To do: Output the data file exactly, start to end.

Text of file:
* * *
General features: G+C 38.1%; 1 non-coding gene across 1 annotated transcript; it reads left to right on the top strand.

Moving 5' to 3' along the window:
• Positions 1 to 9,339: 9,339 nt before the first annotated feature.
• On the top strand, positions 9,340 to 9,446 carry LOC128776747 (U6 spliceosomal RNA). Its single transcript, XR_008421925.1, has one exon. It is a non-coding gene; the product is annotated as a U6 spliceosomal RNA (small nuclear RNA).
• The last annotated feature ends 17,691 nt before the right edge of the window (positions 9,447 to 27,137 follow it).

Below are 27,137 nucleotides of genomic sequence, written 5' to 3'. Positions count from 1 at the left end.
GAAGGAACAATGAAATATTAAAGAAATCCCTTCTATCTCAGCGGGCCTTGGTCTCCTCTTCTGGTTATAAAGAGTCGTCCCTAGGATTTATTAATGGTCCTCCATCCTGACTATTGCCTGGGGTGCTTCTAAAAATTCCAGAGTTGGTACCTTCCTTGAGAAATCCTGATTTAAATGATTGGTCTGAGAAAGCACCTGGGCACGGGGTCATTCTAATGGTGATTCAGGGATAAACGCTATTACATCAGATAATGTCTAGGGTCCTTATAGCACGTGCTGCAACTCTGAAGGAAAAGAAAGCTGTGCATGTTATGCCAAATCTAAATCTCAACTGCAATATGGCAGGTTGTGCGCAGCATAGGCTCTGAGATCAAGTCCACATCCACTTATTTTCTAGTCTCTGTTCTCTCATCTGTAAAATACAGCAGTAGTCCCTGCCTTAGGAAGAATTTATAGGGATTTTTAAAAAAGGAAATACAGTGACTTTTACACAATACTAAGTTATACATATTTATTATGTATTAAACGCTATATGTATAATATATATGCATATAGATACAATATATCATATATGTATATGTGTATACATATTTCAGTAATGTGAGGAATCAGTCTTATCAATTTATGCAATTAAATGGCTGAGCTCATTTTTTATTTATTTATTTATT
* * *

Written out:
General features: G+C 38.1%; 1 non-coding gene across 1 annotated transcript; it reads left to right on the top strand.

Moving 5' to 3' along the window:
• Positions 1 to 9,339: 9,339 nt before the first annotated feature.
• On the top strand, positions 9,340 to 9,446 carry LOC128776747 (U6 spliceosomal RNA). Its single transcript, XR_008421925.1, has one exon. It is a non-coding gene; the product is annotated as a U6 spliceosomal RNA (small nuclear RNA).
• The last annotated feature ends 17,691 nt before the right edge of the window (positions 9,447 to 27,137 follow it).

Below are 27,137 nucleotides of genomic sequence, written 5' to 3'. Positions count from 1 at the left end.
GAAGGAACAATGAAATATTAAAGAAATCCCTTCTATCTCAGCGGGCCTTGGTCTCCTCTTCTGGTTATAAAGAGTCGTCCCTAGGATTTATTAATGGTCCTCCATCCTGACTATTGCCTGGGGTGCTTCTAAAAATTCCAGAGTTGGTACCTTCCTTGAGAAATCCTGATTTAAATGATTGGTCTGAGAAAGCACCTGGGCACGGGGTCATTCTAATGGTGATTCAGGGATAAACGCTATTACATCAGATAATGTCTAGGGTCCTTATAGCACGTGCTGCAACTCTGAAGGAAAAGAAAGCTGTGCATGTTATGCCAAATCTAAATCTCAACTGCAATATGGCAGGTTGTGCGCAGCATAGGCTCTGAGATCAAGTCCACATCCACTTATTTTCTAGTCTCTGTTCTCTCATCTGTAAAATACAGCAGTAGTCCCTGCCTTAGGAAGAATTTATAGGGATTTTTAAAAAAGGAAATACAGTGACTTTTACACAATACTAAGTTATACATATTTATTATGTATTAAACGCTATATGTATAATATATATGCATATAGATACAATATATCATATATGTATATGTGTATACATATTTCAGTAATGTGAGGAATCAGTCTTATCAATTTATGCAATTAAATGGCTGAGCTCATTTTTTATTTATTTATTTATT